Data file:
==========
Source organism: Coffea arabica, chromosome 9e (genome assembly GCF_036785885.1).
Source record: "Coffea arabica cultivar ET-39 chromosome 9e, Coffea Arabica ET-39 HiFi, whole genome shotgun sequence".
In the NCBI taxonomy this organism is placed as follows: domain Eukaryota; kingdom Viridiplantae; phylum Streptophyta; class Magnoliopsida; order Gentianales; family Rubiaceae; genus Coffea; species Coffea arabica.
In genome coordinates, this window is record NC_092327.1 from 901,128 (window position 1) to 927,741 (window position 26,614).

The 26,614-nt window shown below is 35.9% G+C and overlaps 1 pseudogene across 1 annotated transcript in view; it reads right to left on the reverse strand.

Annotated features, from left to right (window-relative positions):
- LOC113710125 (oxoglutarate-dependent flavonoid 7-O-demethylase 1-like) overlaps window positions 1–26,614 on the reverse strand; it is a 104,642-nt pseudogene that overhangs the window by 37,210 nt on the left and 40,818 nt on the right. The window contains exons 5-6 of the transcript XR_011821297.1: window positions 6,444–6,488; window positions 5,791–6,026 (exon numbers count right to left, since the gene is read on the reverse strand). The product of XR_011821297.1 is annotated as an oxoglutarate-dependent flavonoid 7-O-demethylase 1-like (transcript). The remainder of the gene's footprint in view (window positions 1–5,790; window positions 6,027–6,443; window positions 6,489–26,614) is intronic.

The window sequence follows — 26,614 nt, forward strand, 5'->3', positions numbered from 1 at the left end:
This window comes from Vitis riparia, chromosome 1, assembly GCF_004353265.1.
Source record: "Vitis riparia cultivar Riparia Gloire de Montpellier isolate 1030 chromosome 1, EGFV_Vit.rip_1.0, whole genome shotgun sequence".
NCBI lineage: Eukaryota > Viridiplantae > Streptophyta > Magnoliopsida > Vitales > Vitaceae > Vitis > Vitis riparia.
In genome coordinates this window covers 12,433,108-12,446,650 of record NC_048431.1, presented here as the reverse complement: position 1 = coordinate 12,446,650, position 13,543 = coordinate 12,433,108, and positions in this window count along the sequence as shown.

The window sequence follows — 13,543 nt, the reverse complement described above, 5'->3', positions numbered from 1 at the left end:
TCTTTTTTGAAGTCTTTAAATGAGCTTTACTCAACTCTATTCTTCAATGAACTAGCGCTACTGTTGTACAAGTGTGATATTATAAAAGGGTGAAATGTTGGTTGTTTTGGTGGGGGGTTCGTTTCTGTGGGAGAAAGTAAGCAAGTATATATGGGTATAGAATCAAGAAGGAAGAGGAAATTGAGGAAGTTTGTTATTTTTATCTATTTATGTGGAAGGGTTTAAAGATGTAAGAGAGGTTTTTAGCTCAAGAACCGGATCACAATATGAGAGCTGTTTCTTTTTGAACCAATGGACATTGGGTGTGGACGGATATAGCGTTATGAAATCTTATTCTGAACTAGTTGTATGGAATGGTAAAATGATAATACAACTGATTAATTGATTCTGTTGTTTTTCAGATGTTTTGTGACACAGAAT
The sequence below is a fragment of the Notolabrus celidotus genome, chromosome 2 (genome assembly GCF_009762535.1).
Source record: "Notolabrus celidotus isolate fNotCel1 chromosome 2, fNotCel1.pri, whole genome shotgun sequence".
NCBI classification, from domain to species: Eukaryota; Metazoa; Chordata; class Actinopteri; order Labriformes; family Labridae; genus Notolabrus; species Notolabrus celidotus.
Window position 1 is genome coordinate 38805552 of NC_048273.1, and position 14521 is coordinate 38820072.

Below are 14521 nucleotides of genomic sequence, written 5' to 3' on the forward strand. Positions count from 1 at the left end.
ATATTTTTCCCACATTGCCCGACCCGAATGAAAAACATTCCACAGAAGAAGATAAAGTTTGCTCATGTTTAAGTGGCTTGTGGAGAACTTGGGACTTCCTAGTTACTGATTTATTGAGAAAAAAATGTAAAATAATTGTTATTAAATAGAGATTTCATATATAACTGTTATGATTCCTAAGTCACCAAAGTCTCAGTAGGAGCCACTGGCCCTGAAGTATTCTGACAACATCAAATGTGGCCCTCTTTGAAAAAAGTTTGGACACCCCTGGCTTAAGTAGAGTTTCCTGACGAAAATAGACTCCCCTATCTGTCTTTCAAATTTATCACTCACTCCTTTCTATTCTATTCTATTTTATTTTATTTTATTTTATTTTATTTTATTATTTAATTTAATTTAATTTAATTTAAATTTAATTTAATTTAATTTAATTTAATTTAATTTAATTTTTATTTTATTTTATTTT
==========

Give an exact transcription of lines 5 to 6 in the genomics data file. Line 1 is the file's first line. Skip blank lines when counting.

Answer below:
The 26,614-nt window shown below is 35.9% G+C and overlaps 1 pseudogene across 1 annotated transcript in view; it reads right to left on the reverse strand.

Annotated features, from left to right (window-relative positions):